Up-to-date information for employers on topics and issues that may affect workplace operations. The posts are current as of the date of the posting.


by D. Gregory Valenza | The Daily Journal | Dec 16, 2010

As 2010 comes to a close, we lawyers send good wishes to our clients, co-workers, and even our adversaries. Well, most of them, anyway. The new year brings the chance for a fresh start, change, new challenges, and the promise of a different world.

Most everyone hopes 2011 will bring world peace, an end to homelessness, a stronger economy, a cure for baldness – you know, the really important things. I, too, hope all of these happen in 2011. But we management-side employment lawyers have wishes for the new year that may not be universally embraced, particularly among the plaintiffs’ bar. Here is a portion of my wish list for employment law developments in 2011.

Brinker: A decision in Brinker v. Superior Court (Hohnbaum) (No. S166350) has to be high on every employment lawyer’s list. California is one of a few states that require employers to provide periodic, unpaid meal breaks and paid rest periods. Failing to comply with these laws can result in significant additional wages and penalties. Must an employer force employees to take meal periods, or merely make them available? The state Supreme Court’s answer to this and other questions presented in Brinker and its companion cases will significantly affect employers’ obligations and potential liabilities.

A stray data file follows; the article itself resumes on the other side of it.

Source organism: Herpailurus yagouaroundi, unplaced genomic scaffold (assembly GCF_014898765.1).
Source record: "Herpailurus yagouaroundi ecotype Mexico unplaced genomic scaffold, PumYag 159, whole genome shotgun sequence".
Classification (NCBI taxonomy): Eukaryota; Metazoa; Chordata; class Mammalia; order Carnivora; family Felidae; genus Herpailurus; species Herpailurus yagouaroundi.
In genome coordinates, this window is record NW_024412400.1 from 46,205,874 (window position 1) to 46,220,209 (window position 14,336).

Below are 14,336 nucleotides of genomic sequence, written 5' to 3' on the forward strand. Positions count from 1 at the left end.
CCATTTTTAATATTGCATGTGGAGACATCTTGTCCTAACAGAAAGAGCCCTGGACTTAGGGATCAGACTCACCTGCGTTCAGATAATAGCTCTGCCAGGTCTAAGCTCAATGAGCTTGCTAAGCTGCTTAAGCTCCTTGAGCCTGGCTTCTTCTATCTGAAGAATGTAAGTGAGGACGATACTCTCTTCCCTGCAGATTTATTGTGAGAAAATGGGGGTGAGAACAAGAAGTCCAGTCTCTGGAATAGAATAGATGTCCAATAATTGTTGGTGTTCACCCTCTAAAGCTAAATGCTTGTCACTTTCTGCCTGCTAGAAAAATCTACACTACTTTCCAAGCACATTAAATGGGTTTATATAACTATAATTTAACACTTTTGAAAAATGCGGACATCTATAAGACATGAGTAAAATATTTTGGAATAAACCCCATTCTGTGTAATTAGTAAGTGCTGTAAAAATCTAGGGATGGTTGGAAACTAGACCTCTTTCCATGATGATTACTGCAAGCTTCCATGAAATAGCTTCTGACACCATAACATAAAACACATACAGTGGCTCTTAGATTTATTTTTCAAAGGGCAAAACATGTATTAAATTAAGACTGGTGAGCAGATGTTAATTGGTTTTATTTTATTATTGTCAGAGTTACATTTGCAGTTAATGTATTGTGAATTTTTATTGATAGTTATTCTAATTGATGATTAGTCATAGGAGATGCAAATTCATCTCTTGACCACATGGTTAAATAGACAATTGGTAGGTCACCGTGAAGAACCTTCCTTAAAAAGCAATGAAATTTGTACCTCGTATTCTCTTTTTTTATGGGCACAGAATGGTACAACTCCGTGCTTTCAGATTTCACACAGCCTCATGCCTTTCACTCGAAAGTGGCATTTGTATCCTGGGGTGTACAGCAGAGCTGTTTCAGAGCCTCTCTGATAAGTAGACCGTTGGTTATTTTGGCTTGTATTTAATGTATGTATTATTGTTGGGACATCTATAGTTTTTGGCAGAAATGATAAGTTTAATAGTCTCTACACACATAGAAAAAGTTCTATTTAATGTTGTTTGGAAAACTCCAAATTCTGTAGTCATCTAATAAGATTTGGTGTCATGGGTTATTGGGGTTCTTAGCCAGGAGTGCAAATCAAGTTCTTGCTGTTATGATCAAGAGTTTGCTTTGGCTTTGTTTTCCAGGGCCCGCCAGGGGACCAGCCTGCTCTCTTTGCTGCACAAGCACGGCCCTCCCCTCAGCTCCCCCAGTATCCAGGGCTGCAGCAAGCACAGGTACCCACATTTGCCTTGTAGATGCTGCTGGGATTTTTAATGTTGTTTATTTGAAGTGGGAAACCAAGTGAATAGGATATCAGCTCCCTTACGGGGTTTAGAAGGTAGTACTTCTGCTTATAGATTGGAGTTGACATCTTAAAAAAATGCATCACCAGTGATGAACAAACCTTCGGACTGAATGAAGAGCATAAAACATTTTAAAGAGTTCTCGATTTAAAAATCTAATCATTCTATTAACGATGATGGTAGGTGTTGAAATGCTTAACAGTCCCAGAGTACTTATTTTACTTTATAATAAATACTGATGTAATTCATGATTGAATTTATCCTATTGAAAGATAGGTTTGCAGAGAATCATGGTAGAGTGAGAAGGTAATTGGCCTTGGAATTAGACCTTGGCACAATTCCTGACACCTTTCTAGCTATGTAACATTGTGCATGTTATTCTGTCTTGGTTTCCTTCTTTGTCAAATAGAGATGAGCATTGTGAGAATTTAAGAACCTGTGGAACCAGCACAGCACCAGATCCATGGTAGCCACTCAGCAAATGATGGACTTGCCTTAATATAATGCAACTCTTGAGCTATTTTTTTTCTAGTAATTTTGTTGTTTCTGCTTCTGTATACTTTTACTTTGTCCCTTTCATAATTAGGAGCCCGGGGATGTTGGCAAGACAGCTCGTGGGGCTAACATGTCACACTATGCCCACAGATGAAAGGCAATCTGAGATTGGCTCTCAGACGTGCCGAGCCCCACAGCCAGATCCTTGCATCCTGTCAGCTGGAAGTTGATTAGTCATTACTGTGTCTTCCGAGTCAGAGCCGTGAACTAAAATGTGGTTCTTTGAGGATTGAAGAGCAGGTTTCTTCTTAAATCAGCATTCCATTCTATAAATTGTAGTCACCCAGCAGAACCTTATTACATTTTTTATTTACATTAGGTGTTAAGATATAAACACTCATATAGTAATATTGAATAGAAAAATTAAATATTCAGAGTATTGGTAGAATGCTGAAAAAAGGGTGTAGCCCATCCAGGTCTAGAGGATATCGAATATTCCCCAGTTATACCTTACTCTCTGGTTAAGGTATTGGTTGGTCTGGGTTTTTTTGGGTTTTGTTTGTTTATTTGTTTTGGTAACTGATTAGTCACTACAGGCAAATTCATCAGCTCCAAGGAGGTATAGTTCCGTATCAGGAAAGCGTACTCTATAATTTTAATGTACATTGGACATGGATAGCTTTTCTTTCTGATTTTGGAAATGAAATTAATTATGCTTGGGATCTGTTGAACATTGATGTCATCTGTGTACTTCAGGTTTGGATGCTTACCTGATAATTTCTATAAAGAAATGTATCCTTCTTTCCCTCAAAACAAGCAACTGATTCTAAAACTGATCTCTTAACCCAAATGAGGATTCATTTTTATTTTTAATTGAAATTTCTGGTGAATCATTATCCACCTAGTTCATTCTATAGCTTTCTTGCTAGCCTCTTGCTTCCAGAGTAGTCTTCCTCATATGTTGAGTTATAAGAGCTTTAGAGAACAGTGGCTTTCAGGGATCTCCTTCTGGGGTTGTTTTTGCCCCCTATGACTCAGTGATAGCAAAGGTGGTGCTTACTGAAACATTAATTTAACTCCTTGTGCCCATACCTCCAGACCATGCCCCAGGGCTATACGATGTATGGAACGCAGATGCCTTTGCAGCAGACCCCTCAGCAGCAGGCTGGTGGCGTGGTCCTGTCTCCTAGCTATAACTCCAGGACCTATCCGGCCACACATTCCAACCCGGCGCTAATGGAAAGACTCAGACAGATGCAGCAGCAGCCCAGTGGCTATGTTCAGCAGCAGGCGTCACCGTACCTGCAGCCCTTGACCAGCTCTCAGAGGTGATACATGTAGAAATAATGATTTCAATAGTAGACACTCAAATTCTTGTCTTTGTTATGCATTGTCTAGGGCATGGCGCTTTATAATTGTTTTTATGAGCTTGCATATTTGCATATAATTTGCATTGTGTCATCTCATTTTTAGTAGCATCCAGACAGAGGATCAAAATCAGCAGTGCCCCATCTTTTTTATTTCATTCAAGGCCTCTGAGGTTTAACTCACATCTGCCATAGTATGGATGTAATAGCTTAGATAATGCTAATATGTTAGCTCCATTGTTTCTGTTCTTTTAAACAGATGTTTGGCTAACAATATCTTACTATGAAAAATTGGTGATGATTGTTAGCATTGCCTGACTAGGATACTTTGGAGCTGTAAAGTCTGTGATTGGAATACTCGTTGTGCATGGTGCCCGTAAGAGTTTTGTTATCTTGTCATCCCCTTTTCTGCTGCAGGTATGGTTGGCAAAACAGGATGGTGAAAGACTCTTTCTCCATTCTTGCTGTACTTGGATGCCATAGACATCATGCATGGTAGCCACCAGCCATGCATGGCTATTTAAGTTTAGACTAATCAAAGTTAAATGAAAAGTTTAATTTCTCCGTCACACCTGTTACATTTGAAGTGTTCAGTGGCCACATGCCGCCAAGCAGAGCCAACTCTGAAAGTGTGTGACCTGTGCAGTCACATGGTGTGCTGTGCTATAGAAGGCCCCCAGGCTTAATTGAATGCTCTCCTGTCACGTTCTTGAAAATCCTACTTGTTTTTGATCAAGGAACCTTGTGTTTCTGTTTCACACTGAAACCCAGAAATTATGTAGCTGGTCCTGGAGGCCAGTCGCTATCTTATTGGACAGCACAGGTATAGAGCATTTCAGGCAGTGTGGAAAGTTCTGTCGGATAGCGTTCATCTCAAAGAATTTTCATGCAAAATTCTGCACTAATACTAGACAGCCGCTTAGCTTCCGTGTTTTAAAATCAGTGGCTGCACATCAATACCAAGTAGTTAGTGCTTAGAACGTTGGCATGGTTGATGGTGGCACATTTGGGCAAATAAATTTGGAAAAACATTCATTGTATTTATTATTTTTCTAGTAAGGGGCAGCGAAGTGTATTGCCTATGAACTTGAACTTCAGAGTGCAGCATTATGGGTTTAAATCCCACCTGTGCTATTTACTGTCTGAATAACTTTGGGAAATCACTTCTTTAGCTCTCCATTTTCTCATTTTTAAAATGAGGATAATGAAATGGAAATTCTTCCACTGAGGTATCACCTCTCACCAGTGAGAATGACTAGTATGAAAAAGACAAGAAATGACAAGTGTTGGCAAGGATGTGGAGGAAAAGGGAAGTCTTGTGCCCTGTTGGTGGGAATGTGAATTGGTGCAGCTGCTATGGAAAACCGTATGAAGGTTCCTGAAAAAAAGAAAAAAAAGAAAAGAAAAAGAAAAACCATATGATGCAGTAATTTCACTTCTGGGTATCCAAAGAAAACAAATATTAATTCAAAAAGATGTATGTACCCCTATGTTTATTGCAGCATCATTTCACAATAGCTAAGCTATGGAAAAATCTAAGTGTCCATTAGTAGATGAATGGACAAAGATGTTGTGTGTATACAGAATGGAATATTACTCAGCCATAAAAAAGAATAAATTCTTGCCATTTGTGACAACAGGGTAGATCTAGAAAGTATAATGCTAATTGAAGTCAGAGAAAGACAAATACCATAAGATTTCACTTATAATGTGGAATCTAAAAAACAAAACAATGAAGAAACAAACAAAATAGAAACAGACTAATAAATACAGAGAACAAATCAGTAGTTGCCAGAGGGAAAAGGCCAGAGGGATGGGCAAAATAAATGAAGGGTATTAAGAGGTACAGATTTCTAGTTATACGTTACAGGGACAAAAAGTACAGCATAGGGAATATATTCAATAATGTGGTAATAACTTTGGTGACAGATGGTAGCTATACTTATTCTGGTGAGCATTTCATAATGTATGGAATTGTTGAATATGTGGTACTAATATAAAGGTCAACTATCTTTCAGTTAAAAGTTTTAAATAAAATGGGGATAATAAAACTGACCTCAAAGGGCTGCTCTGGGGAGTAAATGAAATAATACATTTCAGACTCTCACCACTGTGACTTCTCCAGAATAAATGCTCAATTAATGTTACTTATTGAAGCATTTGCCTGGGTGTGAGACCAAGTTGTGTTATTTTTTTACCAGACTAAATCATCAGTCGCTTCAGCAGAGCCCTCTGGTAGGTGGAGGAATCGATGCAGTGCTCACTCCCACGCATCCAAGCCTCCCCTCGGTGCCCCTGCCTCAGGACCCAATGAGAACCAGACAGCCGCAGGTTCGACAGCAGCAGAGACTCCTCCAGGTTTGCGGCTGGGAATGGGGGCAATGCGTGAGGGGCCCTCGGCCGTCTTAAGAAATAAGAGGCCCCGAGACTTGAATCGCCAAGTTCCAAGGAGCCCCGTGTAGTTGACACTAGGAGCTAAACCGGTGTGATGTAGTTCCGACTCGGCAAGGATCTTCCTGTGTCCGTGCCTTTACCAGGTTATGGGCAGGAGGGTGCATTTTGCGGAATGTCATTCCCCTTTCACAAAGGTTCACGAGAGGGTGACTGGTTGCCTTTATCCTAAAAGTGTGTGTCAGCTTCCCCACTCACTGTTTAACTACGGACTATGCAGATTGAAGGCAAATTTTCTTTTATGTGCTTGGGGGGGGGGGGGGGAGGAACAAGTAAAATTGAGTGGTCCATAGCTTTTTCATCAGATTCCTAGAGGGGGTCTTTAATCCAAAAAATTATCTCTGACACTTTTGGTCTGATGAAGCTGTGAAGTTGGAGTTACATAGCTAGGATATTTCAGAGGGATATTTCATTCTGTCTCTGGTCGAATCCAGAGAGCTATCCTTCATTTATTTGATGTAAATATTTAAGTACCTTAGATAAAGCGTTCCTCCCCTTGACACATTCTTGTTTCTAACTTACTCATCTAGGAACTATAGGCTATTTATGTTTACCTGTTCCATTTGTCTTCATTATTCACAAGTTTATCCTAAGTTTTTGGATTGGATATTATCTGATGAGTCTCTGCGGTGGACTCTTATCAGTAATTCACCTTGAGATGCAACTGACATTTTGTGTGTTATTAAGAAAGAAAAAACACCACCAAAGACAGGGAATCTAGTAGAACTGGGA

Harris: Perhaps the justices also will issue a crucial decision regarding the “administrative exemption” from minimum wage and overtime law. Currently, employees working in a “bona fide administrative” capacity are exempt. The definition of “administrative” is contained in federal regulations and California’s wage orders, and has been extensively litigated. In Harris v. Superior Court (Liberty Mutual Ins. Co.) (S156555), the Court of Appeal evaluated the exempt status of insurance claims administrators for Liberty Mutual, and held that the administrative exemption did not apply for two reasons. First, the adjusters’ work was not “administrative” but rather, was a part of the insurance company’s “production” of insurance services. Secondly, the court decided that these lower-level employees could not be exempt because they were not high enough in the organization to be truly “administrative” under the applicable definitions. The state Supreme Court’s decision in this case may affect the exempt status of thousands of employees in California. Employers and their lawyers need guidance to aid their compliance with wage and hour laws.